Distinct voices is actually a very important aspect of narration to me. So many narrators don’t differentiate enough for me as a listener and I get annoyed when I think one person is talking then find out it was someone else and I have to go back and listen again to understand what is going on. I use several techniques in changing my voice. I can focus it more into my nose for a more nasal sound, drop it into my chest for those big heavy guys, add raspiness or breathiness, raise or lower the register. Sometimes I’ll talk more out of one side of my mouth or the other, or open the back of my throat more. Even just changing my face into a squint or scrunch can change the voice. It’s really fun. But one of the challenges is remembering, in a book with lots of characters, who sounds like what and how I made that voice. Consistency. The toughest is when a minor character suddenly turns up again. At times I have to go back to listen to what I did before.

Becky, what makes the perfect author client and what makes your worst nightmare?

Perfect author client: works collaboratively and enjoys the process; is clear on who the characters are and provides me with pronunciations of made up names and words (since researching those is impossible); understands the importance of editing; is engaged in social media; loves writing and publishing and keeps doing it. Like Karina. J

Worst nightmare: gives me an unedited manuscript with lots of errors and expects me to figure it out; has no marketing presence or activity; is not available if I have questions.

Generally, my worst nightmares don’t happen because I’m looking for those perfect clients.

What is the demand for audio books and who do you see at the target audience? Do you see them most often rented from libraries or Amazon etc. or purchased? And are they most popular as downloads or physical copies?

Karina: That’s probably a question better answered by my publisher and Becky. Personally, I’d see the target audience as people going on long drives looking for something to keep them amused and alert. This book is funny, fast-moving, and doesn’t need a lot of deep thinking or concentration to enjoy. I’d love to see these in truck stops.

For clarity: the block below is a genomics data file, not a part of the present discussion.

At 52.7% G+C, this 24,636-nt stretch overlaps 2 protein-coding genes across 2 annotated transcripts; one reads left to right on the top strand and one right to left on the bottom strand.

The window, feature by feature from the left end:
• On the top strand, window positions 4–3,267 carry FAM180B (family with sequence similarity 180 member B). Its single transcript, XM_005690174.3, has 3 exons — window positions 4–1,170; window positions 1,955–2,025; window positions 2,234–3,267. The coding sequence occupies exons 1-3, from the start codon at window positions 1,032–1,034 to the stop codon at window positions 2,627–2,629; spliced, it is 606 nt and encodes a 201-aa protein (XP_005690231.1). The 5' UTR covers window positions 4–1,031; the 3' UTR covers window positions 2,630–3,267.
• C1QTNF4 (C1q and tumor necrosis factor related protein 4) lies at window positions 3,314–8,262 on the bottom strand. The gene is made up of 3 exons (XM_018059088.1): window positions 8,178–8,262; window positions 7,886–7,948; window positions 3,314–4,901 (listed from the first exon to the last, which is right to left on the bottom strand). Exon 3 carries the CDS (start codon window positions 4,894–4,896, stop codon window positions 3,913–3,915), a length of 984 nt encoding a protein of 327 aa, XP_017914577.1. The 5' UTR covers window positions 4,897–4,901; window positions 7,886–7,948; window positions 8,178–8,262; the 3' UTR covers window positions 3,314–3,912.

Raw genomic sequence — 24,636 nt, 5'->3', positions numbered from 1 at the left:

Becky: The audiobook market is growing annually by double digits. Increasingly they are bought as downloads (about 70%), especially now that newer cars let you plug your phone into them. But there is still a fairly strong market for CDs as well. Audible.com (a division of Amazon – no surprise there) is by far dominating the audiobook market. There is an increasing number of audios showing up as available through libraries as downloads – through OverDrive. And I think Karina’s idea of CDs in truck stops is fantastic! Yes! As for the target audience for audiobooks overall, it is definitely adults listening to fiction.

Do you have any advice for writers on the hunt for a voiceover artist to read their book?

Karina: I didn’t look for a voiceover artist. My publisher did. However, I would say find someone who will work with you and get some samples of the work.

Becky: Get auditions that are at least 5 minutes long. And listen to other audiobooks narrated by the narrator. Listen to the whole thing. Because many narrators can deliver an audition piece that sounds like you could listen for hours, but after an hour you may be tired of listening. A narrator needs to stay fresh and keep the listener engaged throughout. S/he needs to understand the flow of storytelling. Also, I strongly suggest using a narrator who is a trained, professional actor. That makes a huge difference. I’ve had clients come to me who had contracted with a narrator through ACX after the audition and then couldn’t get the person to make any changes when given direction. It’s a good idea to request a different reading of part of an audition before hiring just to see if the narrator knows how to take direction and implement it.

Thanks for interviewing us!

You can find more about Becky at the following links:  Website, Blog

Check out Karina’s latest books and find out more about the author at the following links:

Find I Left My Brains in San Francisco at:

Amazon:  (paper)  (Kindle)
And read more about it at http://zombiedeathextreme.com
Audio Link will be sent once live….or undead, as the case may be.